Halitosis, more commonly known as bad breath, can be an embarrassing problem. Have you noticed people stepping away from you when you start to talk? Do people turn their cheek when you kiss them goodbye?
You may have bad breath without realising it. If you think you might have bad breath, you probably do.
There are many causes of bad breath. The good news is that it can often be prevented with a few simple steps.
Bad breath is a very common problem and there are many different causes. The mouth is the source of over 90% of all malodours. Persistent bad breath is usually caused by the smelly gases released by the bacteria that coat your teeth, gums and tongue. Also, bits of food that get caught between the teeth and on the tongue will rot and can sometimes cause an unpleasant smell.
Certain foods like garlic, onions and coffee can add to the problem. It is very important to clean your teeth correctly and regularly. This will help keep your breath smelling fresh.
The bacteria on our teeth and gums (called ‘plaque’) also cause gum disease and tooth decay. One of the warning signs of gum disease is that you always have bad breath or a bad taste in the mouth.
Bad breath can also be caused by some medical problems. 'Dry mouth' (xerostomia) is a condition that means your mouth produces less saliva. This causes bacteria to build up in your mouth and this leads to bad breath. Dry mouth may be caused by some medicines, by salivary gland problems or by continually breathing through your mouth instead of your nose. Older people may produce less saliva, causing further problems.
If you suffer from dry mouth, we may be able to recommend or prescribe an artificial saliva product. Or we may be able to suggest other ways of dealing with the problem.
In a small percentage of cases, bad breath could be a sign of a medical disorder, such as infection of the throat, nose or lungs; chronic sinusitis; bronchitis; postnasal drip; diabetes; gastrointestinal disturbance or liver or kidney problems. If we find that your mouth is healthy, we may refer you to your family doctor or a specialist to find out the cause of your bad breath.
Yes. Tobacco causes its own type of bad breath. As well as making your breath smell, smoking causes staining and loss of taste, and irritates the gums. People who smoke are more likely to suffer from gum disease and also have a greater risk of developing cancer of the mouth, lung cancer and heart disease.
If you do have bad breath, you will need to start a routine for keeping your mouth clean and fresh. Regular check-ups will allow your dentist to watch out for any places where plaque is caught between your teeth. We will be able to clean all those areas that are difficult to reach. We will also be able to show you the best way to clean your teeth and gums, and show you any areas you may be missing, including your tongue.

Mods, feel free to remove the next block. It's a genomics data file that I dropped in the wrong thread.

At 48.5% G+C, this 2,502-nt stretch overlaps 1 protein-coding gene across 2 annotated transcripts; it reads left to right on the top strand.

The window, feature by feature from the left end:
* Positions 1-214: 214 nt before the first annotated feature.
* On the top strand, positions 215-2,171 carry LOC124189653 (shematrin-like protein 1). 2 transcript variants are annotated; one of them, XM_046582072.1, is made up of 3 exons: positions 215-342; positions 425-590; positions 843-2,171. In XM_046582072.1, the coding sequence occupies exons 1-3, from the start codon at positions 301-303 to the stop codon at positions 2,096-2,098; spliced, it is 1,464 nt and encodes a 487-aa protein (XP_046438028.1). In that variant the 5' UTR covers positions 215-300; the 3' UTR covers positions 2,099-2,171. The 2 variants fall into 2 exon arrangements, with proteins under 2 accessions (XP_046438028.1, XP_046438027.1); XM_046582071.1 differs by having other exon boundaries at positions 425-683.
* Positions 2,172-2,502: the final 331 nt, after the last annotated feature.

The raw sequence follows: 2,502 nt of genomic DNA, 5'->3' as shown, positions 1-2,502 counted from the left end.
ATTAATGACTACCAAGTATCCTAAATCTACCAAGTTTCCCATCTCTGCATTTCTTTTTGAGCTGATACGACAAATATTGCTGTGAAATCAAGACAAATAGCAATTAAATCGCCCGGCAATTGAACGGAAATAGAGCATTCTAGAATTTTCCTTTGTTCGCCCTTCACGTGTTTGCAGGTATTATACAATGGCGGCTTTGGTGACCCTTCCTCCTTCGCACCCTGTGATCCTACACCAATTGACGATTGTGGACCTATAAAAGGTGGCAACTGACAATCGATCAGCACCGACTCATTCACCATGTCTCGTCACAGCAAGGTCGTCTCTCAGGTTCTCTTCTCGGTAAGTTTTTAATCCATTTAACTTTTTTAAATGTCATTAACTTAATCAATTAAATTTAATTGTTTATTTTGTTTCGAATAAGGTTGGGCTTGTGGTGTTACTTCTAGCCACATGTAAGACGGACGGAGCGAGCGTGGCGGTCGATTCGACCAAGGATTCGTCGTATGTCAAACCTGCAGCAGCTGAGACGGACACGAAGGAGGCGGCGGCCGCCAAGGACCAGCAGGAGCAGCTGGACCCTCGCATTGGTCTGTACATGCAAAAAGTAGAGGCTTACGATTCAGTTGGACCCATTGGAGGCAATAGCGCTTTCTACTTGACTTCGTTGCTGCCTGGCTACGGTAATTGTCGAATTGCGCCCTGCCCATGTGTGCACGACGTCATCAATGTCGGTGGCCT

To keep your breath fresh, you must get rid of any gum disease, and keep your mouth clean and fresh. If you do have bad breath, try keeping a diary of all the foods you eat and list any medicines you are taking. Take this diary to your dentist, who may be able to suggest ways to solve the problem.
You should not use a mouthwash just to disguise bad breath. So, if you find that you are using a mouthwash all the time, talk to your dental team. There are many mouthwashes that are specially formulated to help prevent bad breath and gum disease. Some mouthwashes that contain chlorhexidine, and are recommended for gum disease, can cause tooth staining if you use them for a long time. It is important to read the manufacturer's instructions or ask how to use them. We would recommend either CB12 or UltraDEX mouthwash for patients who feel they suffer from bad breath.
It is just as important to clean dentures as it is to clean your natural teeth. Bits of food can become caught around the edges of dentures and clasps, and the food can rot if you do not clean them thoroughly.
You should keep a separate toothbrush for cleaning your dentures. The general rule is: brush, soak and brush again. Clean your dentures over a bowl of water in case you drop them. Brush your dentures before soaking them, to help remove any bits of food.
Soak the dentures in a specialist cleaner for a short time and then brush the dentures again. Brush them like you would brush your natural teeth.
Make sure you clean all the surfaces of the dentures, including the surface which fits against your gums. If you notice a build-up of stains or scale, have your dentures cleaned by your dentist/ hygienist. We recommend a small- to medium-head toothbrush, or a specialised denture brush if you can get one.
We probably all know someone who has bad breath, but very few people feel brave enough to discuss the problem. It is obviously a very delicate matter to tell someone they have bad breath.
There is always the risk that they will be offended or embarrassed and may never speak to you again! However, it is always worth remembering that the bad breath may be caused by any number of problems. Once the person knows they have bad breath, they can deal with whatever is causing it.
You could try talking to their partner or a family member, as the bad breath may be caused by a medical condition which is already being treated. You may like to leave a leaflet where the person is likely to see it. We can provide you with one if you need it.
Our most up to date hours can be found on our Google page.
There is someone available at reception Mon-Fri 8am- 6pm, Sat 10am-1pm to answer telephone calls. Telephone calls may or may not be answered outside of these times.